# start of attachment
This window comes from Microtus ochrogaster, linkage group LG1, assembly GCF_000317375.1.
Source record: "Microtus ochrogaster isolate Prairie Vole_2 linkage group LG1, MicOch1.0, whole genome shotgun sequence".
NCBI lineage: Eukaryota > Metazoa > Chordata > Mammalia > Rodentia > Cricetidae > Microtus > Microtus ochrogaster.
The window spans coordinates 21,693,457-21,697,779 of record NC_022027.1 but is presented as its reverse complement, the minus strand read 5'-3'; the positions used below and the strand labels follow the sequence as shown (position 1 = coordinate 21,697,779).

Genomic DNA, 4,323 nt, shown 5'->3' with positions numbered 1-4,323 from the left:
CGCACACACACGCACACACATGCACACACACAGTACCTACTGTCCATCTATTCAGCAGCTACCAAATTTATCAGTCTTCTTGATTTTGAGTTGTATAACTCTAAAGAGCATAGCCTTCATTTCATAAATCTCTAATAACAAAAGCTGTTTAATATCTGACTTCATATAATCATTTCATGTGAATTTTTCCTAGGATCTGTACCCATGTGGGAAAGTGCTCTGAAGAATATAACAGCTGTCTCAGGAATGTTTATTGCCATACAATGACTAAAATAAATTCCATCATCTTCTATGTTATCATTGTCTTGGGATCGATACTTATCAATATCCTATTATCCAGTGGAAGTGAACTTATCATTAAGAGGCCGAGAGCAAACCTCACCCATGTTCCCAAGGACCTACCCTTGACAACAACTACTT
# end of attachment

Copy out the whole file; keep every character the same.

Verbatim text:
This window comes from Microtus ochrogaster, linkage group LG1, assembly GCF_000317375.1.
Source record: "Microtus ochrogaster isolate Prairie Vole_2 linkage group LG1, MicOch1.0, whole genome shotgun sequence".
NCBI lineage: Eukaryota > Metazoa > Chordata > Mammalia > Rodentia > Cricetidae > Microtus > Microtus ochrogaster.
The window spans coordinates 21,693,457-21,697,779 of record NC_022027.1 but is presented as its reverse complement, the minus strand read 5'-3'; the positions used below and the strand labels follow the sequence as shown (position 1 = coordinate 21,697,779).

Genomic DNA, 4,323 nt, shown 5'->3' with positions numbered 1-4,323 from the left:
CGCACACACACGCACACACATGCACACACACAGTACCTACTGTCCATCTATTCAGCAGCTACCAAATTTATCAGTCTTCTTGATTTTGAGTTGTATAACTCTAAAGAGCATAGCCTTCATTTCATAAATCTCTAATAACAAAAGCTGTTTAATATCTGACTTCATATAATCATTTCATGTGAATTTTTCCTAGGATCTGTACCCATGTGGGAAAGTGCTCTGAAGAATATAACAGCTGTCTCAGGAATGTTTATTGCCATACAATGACTAAAATAAATTCCATCATCTTCTATGTTATCATTGTCTTGGGATCGATACTTATCAATATCCTATTATCCAGTGGAAGTGAACTTATCATTAAGAGGCCGAGAGCAAACCTCACCCATGTTCCCAAGGACCTACCCTTGACAACAACTACTT